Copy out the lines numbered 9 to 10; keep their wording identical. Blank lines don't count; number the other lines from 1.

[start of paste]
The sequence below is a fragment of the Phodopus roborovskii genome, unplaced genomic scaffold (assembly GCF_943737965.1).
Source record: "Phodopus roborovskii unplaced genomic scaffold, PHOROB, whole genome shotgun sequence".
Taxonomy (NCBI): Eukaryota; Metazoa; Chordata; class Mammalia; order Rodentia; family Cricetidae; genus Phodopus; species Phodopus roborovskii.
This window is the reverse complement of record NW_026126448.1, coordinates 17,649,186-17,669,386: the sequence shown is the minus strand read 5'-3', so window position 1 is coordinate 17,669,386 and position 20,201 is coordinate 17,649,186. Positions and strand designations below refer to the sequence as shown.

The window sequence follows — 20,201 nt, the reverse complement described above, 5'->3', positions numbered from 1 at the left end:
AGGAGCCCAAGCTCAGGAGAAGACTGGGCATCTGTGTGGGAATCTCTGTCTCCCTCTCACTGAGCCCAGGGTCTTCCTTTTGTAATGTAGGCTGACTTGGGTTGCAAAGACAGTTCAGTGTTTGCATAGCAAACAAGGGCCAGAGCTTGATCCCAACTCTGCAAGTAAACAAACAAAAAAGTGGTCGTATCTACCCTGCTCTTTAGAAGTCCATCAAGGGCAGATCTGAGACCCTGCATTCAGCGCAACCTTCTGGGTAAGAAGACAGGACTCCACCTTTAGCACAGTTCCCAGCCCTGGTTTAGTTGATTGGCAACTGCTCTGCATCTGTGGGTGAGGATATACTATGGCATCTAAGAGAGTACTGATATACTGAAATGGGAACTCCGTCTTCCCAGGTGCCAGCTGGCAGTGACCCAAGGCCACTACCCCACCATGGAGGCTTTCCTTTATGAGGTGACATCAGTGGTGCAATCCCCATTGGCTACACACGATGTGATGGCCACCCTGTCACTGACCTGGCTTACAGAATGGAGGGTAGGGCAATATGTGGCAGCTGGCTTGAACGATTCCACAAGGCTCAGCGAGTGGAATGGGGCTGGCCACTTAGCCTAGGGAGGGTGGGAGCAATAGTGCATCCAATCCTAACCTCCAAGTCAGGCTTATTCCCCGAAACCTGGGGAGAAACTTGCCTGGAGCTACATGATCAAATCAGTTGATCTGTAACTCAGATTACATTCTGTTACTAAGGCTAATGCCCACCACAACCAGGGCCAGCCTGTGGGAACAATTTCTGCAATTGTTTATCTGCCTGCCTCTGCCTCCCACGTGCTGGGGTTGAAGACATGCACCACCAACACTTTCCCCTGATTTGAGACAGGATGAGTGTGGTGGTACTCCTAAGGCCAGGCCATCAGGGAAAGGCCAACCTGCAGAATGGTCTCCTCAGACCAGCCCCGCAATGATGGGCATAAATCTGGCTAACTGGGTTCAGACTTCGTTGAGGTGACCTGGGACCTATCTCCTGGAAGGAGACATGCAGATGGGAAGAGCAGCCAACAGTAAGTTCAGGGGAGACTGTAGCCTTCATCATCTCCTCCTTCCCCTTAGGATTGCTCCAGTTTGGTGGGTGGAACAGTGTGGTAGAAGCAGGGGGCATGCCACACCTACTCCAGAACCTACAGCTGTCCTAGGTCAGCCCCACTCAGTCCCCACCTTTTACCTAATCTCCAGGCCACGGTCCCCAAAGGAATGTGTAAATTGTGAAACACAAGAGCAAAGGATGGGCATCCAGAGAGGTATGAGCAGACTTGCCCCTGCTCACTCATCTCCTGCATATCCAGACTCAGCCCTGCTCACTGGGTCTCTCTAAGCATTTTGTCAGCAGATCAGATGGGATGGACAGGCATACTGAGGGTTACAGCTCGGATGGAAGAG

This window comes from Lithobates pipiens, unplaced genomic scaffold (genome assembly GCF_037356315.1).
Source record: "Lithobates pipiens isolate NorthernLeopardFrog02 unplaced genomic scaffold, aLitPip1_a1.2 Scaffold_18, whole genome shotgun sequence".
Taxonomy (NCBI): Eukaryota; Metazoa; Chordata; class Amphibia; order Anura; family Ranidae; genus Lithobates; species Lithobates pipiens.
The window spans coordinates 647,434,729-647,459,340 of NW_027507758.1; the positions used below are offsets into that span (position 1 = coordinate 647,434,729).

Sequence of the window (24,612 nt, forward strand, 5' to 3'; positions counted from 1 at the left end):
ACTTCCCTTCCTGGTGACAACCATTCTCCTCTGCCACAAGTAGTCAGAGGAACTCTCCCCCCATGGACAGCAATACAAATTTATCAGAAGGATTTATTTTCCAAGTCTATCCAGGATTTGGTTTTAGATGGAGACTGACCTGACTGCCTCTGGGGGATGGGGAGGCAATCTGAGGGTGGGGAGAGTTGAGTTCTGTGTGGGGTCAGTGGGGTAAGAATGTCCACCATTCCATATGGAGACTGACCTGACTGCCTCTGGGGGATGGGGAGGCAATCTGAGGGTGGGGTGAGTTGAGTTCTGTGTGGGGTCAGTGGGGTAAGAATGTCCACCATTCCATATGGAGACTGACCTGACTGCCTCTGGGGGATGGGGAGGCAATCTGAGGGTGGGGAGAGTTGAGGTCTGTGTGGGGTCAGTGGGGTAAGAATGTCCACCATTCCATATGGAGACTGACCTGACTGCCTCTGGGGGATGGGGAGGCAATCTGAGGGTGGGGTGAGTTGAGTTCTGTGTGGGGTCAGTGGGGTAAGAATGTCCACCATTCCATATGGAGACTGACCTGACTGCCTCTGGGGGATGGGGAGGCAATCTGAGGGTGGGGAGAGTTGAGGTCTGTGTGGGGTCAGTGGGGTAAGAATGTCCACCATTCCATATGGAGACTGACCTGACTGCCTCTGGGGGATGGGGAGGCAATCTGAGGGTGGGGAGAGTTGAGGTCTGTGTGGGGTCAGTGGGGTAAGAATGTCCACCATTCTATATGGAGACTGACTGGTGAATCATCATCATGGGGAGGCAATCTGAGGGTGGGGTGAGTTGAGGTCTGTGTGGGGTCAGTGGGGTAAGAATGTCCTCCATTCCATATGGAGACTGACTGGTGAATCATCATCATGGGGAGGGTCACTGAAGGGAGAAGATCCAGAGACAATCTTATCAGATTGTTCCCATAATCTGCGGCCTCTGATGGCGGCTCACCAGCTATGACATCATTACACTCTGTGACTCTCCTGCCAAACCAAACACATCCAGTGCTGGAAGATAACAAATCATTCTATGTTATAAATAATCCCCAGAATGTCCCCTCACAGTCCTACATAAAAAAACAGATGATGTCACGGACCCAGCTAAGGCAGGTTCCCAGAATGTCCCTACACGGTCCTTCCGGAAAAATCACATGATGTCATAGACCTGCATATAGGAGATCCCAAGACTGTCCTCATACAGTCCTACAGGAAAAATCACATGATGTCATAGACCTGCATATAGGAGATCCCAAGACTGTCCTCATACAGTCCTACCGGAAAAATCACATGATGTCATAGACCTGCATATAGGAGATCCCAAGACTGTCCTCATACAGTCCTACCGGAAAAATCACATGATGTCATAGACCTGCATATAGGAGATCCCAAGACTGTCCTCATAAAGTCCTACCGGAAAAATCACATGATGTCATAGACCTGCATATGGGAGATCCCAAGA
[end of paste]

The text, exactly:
Taxonomy (NCBI): Eukaryota; Metazoa; Chordata; class Amphibia; order Anura; family Ranidae; genus Lithobates; species Lithobates pipiens.
The window spans coordinates 647,434,729-647,459,340 of NW_027507758.1; the positions used below are offsets into that span (position 1 = coordinate 647,434,729).